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Honoring Individual Students at This Year’s Shorty Awards

April 13, 2015

 

7th Annual Shorty Awards

 

A valued partner in Barnes & Noble College’s social media outreach has been the Shortys, the awards program that recognizes what’s new, creative and fun in the growing landscape of social platforms including Twitter, Facebook, Tumblr, YouTube, Instagram and Vine. Now, in its seventh year, the Shorty Awards have only just started to find their stride, with categories spanning from Best Activist to Best Emoji, and nominated personalities running the gamut from Beyoncé to Larry King.

Building Community and a Personal Brand

The Shorty’s also hold a particular significance for Barnes & Noble College, who in recent years has sponsored their own category celebrating social media excellence, as the company’s Social Media Specialist, Sandra Webb explains. “In previous years, we’ve highlighted the contributions of our colleges and universities in their use of social platforms, but this year we really wanted our category to celebrate the efforts of the individual student.” And with good reason, as there can be few users of social media quite so prolific or creative as college students.

 

Comedian and actress Retta takes a selfie with Boston University Assistant Dean Micha Sabovik and members of the winning BU COM social media team at last year's Shorty Awards.

Comedian and actress Retta takes a selfie with Boston University Assistant Dean Micha Sabovik and members of the BU COM social media team, winners of the Most Social Campus category at last year’s Shorty Awards.

 

The #BNStudent Award will be awarded to the individual who most effectively uses a social platform to foster relationships with other students while also building their own personal brand. “Another inspiration behind the Barnes & Noble College category was that we included Vine users to last year’s awards, and we discovered a lot of 18-19 year old students were using social media to build their personal brand in really creative ways. The category is really designed to reflect that.” explains Megan Frantz, Producer of the Shorty Awards. “Student use of social media is particularly interesting because it comes into play in the form of community building,” she says adding, “A lot of young people come into the college environment making new friends and sharing new experiences — and social helps them build a community online to support them.”

Frantz points out that social media channels the exploration of identity students develop at college which, together with their school experiences, can inform their transition to adulthood. The diversity of this year’s nine student finalists bears testimony to that in spades. Alexia Raye (@AlexiaRaye) is an aspiring biochemist, whose 124,000 followers have supported everything from her quirky ‘Ask Alexia’ Q@A videos, to her more reflective short video features like ‘Living in the Now.’ Lauren ‘L.E.’ Charles, (@lauren_eliz3), a freshman Film & TV major at Boston University’s College of Communication, is an aspiring comedienne who aims to make her tweets and Instagram blog lighthearted and witty. “For every three silly tweets, have one intelligent tweet,” she advises.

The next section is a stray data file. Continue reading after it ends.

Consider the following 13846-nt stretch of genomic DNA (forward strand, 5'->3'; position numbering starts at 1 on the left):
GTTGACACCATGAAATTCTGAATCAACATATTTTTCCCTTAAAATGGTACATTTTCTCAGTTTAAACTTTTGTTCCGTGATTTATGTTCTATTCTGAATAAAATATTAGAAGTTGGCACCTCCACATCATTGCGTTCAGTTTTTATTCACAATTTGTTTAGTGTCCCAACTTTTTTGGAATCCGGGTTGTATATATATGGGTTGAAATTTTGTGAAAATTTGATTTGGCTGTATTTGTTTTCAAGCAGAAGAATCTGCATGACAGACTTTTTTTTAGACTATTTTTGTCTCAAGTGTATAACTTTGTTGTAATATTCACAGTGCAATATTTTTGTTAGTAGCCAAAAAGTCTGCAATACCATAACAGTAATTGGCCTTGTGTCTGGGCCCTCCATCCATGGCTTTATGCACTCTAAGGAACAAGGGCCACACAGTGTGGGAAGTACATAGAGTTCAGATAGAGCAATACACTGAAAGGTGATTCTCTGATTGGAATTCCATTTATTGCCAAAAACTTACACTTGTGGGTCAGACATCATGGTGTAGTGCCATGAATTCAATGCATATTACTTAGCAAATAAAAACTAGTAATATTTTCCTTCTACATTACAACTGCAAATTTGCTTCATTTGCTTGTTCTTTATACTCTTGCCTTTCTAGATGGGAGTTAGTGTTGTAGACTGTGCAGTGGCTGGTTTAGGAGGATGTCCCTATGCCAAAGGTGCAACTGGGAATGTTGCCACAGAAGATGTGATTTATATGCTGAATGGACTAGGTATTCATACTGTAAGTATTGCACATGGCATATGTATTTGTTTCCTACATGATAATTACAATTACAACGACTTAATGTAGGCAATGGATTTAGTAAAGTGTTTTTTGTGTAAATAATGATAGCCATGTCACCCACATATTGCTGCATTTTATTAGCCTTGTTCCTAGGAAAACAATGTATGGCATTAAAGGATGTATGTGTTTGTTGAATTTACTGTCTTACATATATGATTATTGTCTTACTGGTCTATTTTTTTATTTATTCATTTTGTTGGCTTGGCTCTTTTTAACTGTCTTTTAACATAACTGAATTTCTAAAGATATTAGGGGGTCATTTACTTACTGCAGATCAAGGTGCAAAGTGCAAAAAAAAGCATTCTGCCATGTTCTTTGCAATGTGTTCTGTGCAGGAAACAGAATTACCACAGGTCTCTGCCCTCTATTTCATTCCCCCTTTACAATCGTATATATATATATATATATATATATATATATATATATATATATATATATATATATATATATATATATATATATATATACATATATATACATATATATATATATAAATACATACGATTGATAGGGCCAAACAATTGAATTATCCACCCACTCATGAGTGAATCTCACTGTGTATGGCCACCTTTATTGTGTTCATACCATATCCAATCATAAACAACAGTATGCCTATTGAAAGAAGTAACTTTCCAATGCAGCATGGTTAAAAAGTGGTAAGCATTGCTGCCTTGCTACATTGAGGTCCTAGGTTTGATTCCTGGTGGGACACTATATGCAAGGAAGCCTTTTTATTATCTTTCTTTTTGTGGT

Shorty Awards_finalists

 

Another finalist is Ty Autry, (@JTyAutry) an electrical engineering student at the Georgia Institute of Technology, who is also a performer, dancer and an amateur cook, while also working as a business analyst for a consulting company. After graduating in May, he hopes to move into the professional world of theater, but writes, “Social media is how I network and garner new and exciting connections. I love meeting new people I meet on Instagram or Twitter and connecting our ideas together to create amazing projects to work on. Social media is one of the best tools for finding people to collaborate with.”

Advice in 140 Characters

In anticipation of this year’s awards ceremony, Frantz says creativity will be the key to the judges’ hearts. “We want the small-time blogger to be as eligible as the YouTube user, by offering something creative — or communicating in a way that hasn’t been seen before,” she says. Which is really what the Shortys are all about. And in the fast moving, technologically innovative environment of social media, it’s increasingly the human connection that counts.

The last word, or 140 characters, for social media might belong to finalist Haley Barnett, (@ChikHaley64), a student at Southeastern Oklahoma State University majoring in Communications, who spends a lot of her time on her YouTube channel. “Be yourself. Connect with people,” she writes. “Share opinions. Listen. Let yourself grow as a person. Make friends.”

The Seventh Annual Shorty Awards will take place at The TimesCenter in New York City on April 20.

 

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